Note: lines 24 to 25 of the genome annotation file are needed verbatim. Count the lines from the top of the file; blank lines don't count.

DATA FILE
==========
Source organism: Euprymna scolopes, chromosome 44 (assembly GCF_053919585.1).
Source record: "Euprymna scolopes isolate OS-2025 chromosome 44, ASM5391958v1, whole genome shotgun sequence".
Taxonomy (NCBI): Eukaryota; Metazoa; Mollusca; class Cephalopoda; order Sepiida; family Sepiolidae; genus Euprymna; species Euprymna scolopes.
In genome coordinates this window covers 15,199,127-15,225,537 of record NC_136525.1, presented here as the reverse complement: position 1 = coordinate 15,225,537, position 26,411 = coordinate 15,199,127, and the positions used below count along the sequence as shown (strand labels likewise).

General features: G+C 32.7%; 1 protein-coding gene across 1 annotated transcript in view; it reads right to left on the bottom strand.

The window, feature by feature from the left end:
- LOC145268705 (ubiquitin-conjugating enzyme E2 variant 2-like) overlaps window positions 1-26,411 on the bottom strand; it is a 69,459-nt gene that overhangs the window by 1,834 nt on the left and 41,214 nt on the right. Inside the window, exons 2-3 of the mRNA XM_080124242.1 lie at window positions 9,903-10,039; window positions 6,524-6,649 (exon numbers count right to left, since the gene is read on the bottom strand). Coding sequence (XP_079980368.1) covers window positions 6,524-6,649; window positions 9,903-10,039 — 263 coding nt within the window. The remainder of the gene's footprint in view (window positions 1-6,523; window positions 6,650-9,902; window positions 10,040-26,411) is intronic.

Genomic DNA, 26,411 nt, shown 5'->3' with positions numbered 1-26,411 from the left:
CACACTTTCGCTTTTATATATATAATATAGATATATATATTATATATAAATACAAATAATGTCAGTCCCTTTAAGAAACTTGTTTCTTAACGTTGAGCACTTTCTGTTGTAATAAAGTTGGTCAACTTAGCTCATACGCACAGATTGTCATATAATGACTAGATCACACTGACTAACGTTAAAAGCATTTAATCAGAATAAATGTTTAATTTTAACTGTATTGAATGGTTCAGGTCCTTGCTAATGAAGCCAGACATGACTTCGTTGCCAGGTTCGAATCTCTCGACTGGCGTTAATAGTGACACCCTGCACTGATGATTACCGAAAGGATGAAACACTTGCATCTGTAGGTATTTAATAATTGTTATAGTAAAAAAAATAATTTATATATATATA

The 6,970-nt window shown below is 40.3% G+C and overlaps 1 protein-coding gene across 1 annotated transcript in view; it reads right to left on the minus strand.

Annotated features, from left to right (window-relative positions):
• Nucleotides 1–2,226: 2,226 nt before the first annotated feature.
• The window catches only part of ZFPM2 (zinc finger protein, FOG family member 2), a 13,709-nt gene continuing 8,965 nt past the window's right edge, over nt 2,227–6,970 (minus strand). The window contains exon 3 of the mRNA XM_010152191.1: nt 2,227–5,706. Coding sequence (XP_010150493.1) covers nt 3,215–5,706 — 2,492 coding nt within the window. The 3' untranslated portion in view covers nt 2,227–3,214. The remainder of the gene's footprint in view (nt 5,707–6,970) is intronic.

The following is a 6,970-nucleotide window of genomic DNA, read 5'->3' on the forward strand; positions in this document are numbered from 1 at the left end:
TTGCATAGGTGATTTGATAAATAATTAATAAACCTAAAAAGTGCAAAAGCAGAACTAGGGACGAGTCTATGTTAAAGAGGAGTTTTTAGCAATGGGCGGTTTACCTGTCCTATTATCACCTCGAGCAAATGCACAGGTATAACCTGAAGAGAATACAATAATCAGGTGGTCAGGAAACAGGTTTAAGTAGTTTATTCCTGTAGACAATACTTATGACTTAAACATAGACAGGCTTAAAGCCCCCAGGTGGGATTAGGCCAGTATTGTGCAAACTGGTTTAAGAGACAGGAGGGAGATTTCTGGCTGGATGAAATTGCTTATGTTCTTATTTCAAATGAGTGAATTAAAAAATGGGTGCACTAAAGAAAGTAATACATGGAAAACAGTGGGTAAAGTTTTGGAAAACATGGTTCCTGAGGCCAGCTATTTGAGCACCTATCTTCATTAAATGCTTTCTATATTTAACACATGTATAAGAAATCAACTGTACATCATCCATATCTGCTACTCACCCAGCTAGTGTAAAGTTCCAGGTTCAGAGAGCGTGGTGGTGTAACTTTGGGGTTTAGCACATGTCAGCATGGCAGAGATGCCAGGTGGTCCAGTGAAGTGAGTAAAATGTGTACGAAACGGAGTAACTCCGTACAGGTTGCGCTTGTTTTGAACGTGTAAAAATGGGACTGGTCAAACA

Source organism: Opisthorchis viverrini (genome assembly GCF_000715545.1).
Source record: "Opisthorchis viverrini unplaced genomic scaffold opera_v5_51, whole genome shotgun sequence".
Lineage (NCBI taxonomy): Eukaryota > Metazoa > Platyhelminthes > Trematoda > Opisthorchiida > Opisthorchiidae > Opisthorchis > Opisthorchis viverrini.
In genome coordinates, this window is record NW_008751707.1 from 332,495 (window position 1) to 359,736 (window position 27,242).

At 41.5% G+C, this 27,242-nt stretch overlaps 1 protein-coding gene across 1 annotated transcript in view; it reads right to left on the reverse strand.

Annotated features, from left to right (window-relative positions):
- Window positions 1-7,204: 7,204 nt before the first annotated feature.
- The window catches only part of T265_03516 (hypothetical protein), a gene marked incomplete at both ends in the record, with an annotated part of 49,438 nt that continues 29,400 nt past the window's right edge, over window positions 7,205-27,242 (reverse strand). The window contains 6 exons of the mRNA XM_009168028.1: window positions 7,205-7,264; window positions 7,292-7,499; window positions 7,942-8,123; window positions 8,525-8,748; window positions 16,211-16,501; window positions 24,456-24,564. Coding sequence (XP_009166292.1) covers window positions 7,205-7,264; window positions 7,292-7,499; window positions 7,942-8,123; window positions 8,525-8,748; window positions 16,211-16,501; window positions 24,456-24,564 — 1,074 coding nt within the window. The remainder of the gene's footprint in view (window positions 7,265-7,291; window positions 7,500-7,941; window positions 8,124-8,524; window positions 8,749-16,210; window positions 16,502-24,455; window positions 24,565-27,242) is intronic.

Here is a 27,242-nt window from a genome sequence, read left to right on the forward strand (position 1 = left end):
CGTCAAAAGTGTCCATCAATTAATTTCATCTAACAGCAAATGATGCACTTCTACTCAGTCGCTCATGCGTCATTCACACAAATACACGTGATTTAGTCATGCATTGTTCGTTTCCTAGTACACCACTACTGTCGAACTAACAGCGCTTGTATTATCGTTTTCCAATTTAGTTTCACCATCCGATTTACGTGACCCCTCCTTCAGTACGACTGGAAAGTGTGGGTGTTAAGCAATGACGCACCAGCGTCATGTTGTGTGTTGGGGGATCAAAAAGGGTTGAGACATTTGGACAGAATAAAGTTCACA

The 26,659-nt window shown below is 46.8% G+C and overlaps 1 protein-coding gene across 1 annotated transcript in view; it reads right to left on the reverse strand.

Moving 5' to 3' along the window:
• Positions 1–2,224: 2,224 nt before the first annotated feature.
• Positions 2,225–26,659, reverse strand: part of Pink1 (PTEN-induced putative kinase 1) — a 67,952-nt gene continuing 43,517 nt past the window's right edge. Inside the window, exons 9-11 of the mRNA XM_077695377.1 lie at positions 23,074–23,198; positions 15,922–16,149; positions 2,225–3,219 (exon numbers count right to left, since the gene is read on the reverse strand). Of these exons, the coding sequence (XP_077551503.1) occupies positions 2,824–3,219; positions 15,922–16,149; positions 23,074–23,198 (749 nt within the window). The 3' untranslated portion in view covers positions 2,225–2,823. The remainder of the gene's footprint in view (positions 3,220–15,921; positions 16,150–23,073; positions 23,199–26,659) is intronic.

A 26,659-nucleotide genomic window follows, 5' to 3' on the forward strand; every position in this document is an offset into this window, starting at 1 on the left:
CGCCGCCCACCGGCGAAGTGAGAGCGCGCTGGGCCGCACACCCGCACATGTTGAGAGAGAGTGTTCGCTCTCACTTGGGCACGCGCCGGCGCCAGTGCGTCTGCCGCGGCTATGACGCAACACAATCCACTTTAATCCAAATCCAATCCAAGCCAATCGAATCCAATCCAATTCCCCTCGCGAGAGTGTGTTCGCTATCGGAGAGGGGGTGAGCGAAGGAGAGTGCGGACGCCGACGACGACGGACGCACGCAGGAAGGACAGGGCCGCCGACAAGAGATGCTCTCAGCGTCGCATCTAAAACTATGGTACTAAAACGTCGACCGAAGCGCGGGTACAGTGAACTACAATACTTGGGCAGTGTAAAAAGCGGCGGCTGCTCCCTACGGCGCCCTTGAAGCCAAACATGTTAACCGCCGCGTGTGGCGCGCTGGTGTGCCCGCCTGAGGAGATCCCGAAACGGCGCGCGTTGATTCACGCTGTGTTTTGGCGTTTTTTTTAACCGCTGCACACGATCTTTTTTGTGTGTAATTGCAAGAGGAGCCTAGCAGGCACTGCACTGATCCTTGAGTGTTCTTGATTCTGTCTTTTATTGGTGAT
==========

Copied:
Here is a 27,242-nt window from a genome sequence, read left to right on the forward strand (position 1 = left end):
CGTCAAAAGTGTCCATCAATTAATTTCATCTAACAGCAAATGATGCACTTCTACTCAGTCGCTCATGCGTCATTCACACAAATACACGTGATTTAGTCATGCATTGTTCGTTTCCTAGTACACCACTACTGTCGAACTAACAGCGCTTGTATTATCGTTTTCCAATTTAGTTTCACCATCCGATTTACGTGACCCCTCCTTCAGTACGACTGGAAAGTGTGGGTGTTAAGCAATGACGCACCAGCGTCATGTTGTGTGTTGGGGGATCAAAAAGGGTTGAGACATTTGGACAGAATAAAGTTCACA